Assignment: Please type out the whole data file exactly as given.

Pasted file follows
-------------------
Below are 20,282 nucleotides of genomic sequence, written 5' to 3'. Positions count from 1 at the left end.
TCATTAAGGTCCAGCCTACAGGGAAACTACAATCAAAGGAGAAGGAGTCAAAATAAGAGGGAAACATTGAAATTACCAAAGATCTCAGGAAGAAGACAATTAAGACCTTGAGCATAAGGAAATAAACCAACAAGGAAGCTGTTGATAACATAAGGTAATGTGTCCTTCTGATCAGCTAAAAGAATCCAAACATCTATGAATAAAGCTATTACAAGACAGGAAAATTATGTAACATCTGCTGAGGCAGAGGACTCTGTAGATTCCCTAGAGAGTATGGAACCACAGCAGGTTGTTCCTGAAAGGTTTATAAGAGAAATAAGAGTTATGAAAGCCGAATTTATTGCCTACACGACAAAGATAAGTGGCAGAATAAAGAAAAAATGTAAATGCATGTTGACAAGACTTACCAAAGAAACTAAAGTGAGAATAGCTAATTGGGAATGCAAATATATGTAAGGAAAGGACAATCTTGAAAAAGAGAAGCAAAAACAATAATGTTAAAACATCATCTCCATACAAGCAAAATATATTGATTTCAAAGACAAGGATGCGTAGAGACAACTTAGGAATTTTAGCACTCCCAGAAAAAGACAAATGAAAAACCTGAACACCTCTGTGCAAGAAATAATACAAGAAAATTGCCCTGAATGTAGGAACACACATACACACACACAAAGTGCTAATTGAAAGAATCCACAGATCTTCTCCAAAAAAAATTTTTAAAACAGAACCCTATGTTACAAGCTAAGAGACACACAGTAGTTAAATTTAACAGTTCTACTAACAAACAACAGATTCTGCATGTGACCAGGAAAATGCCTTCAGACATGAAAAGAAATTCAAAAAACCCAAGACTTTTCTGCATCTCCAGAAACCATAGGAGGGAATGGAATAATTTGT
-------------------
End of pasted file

Below are 20,282 nucleotides of genomic sequence, written 5' to 3'. Positions count from 1 at the left end.
TCATTAAGGTCCAGCCTACAGGGAAACTACAATCAAAGGAGAAGGAGTCAAAATAAGAGGGAAACATTGAAATTACCAAAGATCTCAGGAAGAAGACAATTAAGACCTTGAGCATAAGGAAATAAACCAACAAGGAAGCTGTTGATAACATAAGGTAATGTGTCCTTCTGATCAGCTAAAAGAATCCAAACATCTATGAATAAAGCTATTACAAGACAGGAAAATTATGTAACATCTGCTGAGGCAGAGGACTCTGTAGATTCCCTAGAGAGTATGGAACCACAGCAGGTTGTTCCTGAAAGGTTTATAAGAGAAATAAGAGTTATGAAAGCCGAATTTATTGCCTACACGACAAAGATAAGTGGCAGAATAAAGAAAAAATGTAAATGCATGTTGACAAGACTTACCAAAGAAACTAAAGTGAGAATAGCTAATTGGGAATGCAAATATATGTAAGGAAAGGACAATCTTGAAAAAGAGAAGCAAAAACAATAATGTTAAAACATCATCTCCATACAAGCAAAATATATTGATTTCAAAGACAAGGATGCGTAGAGACAACTTAGGAATTTTAGCACTCCCAGAAAAAGACAAATGAAAAACCTGAACACCTCTGTGCAAGAAATAATACAAGAAAATTGCCCTGAATGTAGGAACACACATACACACACACAAAGTGCTAATTGAAAGAATCCACAGATCTTCTCCAAAAAAAATTTTTAAAACAGAACCCTATGTTACAAGCTAAGAGACACACAGTAGTTAAATTTAACAGTTCTACTAACAAACAACAGATTCTGCATGTGACCAGGAAAATGCCTTCAGACATGAAAAGAAATTCAAAAAACCCAAGACTTTTCTGCATCTCCAGAAACCATAGGAGGGAATGGAATAATTTGT